Look at how many deaths are attributed to alcohol, yet it's legal. People are dying daily from driving under the influence, alcohol poisoning, etc.

As Heidi stated, pot doesn't compare at all to the harder drugs and right now I wish the people who need it, like the cancer and AIDS patients, have access to it.

post #7 of 50
I really don't know, good or bad things could come from it. What works in one nation might not work in ours, I think a lot of American's are a very differnet breed if you will.
post #8 of 50
I think it should be legalized. I'll admit that I've used it in the past, but never had an "addiction" like I do to cigarettes. I gave it up over a year ago, because Mike doesn't approve. It helped my depression quite a bit and I can feel the difference in my systems now compared to when I used it. I get depressed a lot more easily now. I don't think people should do it all the time, but at least for medical uses, it should be legal. It's still legal for medical in some states but it's so controversial that it's hard to find a doctor to proscribe it when it's needed.
post #9 of 50
A lot of drugs have legitimate medical uses and a lot of legal drugs are abused. Just as people need to use alcohol, responsibly (don't drink and drive) they need to use their medication responsibly. I'd be crazy to drive, after taking my migraine meds.
post #10 of 50
I think it should be legal. People need to take responsibility for themselves and what they put in their own bodies. Also, just think of the millions of dollars that would be saved each year if law enforcement officials didn't have to hunt down and arrest growers and those in possession. It will also put the pot pushers out of business.......pretty much.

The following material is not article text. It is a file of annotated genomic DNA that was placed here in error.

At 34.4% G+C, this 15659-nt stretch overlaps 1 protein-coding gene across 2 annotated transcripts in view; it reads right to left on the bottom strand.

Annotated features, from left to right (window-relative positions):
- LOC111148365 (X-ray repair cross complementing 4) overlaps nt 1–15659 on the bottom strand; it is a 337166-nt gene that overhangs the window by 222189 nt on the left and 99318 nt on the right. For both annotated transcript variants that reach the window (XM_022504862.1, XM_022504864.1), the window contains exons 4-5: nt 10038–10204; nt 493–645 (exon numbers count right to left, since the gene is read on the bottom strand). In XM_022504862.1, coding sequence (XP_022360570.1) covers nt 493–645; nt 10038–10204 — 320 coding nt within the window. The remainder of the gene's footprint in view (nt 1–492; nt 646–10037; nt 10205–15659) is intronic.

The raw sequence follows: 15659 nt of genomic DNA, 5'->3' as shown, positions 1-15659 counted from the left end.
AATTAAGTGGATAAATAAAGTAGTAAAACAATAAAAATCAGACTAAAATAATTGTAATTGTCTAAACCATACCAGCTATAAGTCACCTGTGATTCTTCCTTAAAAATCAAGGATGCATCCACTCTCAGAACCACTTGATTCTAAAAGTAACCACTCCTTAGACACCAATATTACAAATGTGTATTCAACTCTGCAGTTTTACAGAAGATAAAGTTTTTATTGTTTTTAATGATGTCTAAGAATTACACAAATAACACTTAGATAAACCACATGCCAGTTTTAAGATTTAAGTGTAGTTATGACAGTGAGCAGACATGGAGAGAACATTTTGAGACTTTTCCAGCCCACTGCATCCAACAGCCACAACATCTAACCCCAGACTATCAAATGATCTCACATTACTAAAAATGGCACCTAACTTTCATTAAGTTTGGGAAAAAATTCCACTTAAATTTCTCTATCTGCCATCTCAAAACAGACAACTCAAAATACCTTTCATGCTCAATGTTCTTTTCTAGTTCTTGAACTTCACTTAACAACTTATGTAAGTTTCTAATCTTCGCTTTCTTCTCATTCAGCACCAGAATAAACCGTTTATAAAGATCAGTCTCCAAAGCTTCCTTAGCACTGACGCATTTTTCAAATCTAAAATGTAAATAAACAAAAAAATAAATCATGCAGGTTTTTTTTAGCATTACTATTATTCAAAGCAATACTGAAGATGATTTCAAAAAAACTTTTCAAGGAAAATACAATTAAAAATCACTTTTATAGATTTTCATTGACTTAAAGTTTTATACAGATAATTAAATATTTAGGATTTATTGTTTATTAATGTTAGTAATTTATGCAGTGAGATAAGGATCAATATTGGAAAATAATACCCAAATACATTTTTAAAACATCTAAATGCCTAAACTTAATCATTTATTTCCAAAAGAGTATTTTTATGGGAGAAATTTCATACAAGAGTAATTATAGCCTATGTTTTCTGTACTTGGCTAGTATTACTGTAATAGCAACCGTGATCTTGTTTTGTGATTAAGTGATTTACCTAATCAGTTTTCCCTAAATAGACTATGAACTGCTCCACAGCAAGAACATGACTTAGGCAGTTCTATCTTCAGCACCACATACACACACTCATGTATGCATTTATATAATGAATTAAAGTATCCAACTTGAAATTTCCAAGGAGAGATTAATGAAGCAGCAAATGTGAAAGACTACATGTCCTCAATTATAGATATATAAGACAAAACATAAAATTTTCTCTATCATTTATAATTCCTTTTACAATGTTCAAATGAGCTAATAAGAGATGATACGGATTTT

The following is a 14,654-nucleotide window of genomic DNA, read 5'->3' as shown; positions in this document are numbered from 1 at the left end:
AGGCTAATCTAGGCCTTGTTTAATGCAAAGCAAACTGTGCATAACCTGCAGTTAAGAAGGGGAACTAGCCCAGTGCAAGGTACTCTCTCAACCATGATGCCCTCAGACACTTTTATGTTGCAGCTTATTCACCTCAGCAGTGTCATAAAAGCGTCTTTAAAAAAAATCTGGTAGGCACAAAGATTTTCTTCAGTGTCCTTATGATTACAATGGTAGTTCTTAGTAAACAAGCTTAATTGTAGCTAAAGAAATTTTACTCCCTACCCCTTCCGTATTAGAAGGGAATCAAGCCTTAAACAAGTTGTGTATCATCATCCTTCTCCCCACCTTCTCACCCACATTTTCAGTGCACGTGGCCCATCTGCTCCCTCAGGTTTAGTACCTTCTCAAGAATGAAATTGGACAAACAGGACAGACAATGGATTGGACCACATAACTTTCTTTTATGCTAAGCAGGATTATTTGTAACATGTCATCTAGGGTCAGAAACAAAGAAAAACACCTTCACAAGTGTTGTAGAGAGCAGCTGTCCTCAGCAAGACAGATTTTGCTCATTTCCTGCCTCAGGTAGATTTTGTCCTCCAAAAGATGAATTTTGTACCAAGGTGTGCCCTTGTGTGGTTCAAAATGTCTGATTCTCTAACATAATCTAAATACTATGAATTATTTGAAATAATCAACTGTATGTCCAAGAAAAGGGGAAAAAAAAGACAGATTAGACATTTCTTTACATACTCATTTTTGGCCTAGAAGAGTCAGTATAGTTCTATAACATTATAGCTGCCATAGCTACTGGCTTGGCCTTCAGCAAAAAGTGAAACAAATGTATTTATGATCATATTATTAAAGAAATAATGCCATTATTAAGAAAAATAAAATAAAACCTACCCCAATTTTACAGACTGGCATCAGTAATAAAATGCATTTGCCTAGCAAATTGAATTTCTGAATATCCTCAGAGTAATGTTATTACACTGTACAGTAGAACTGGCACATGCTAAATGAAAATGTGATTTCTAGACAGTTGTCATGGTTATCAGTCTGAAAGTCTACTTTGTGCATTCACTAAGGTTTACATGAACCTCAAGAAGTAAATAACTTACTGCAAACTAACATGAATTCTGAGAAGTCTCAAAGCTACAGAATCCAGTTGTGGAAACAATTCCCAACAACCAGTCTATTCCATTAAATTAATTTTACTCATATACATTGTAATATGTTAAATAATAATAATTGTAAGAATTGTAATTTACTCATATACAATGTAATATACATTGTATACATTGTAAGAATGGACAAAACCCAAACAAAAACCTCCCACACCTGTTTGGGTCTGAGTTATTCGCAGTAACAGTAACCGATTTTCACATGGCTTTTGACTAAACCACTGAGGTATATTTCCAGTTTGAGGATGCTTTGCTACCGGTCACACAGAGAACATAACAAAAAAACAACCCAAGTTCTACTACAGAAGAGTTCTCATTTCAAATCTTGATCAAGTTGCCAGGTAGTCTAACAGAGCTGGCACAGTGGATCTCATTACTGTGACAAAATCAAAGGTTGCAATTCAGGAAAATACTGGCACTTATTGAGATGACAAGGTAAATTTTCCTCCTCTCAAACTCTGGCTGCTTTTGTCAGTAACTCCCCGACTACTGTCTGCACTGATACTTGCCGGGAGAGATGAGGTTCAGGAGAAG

post #11 of 50
I don't see a problem with it, though I've never used it and probably wouldn't, but that's just me.

The thing they're talking about at school is how it is supposedly a "gateway" drug that leads to the usage of harder and more dangerous drugs. But I don't see how it could be any worse than tobacco. But I've never even smoked a cigarette, so I really don't have a clue what I'm talking about...
post #12 of 50
Jenn, the only way I can see pot as a "gateway drug" is because you have to find drug DEALERS who will make more money if they get you addicted to the harder stuff.

Yet another argument (in my mind anyway) for legalizing it.
post #13 of 50
I was a teen in the 70s, and I smoked pot. It was not a gateway drug for me, and I'm more scared of my prescription painkillers that are synthetic codeine drugs than I am of pot, which as an adult I choose not to smoke. (Funny enough, I went to a strange college where I got serious about life, so I stopped smoking when I went to college, which is somewhat ironic as that's when many people start).

But my personal opinions of pot really aren't what drive my thinking here.

I see it as far more of a practical issue, and I agree with Heidi. There are so many arguments for legalizing it. To help reduce the number of dealers on the streets. It isn't addictive, like alcohol and tobacco, and they're legal. It doesn't impair you like alcohol, and it doesn't harm your health as badly as does tobacco. These are all great arguments for legalization. To help reduce crime. To regulate it. To make its proven medicinal qualities available to those who need it.

But my main reason for believing in the legalization of marijuana hasn't been mentioned here.

There are approximately 1.9 million inmates incarcerated in this country. They cost us approximately $42,000 per inmate per year. Approximately 60% of those incarcerated are there because of drug-related crimes. Approximately 25% of those are because of marijuana.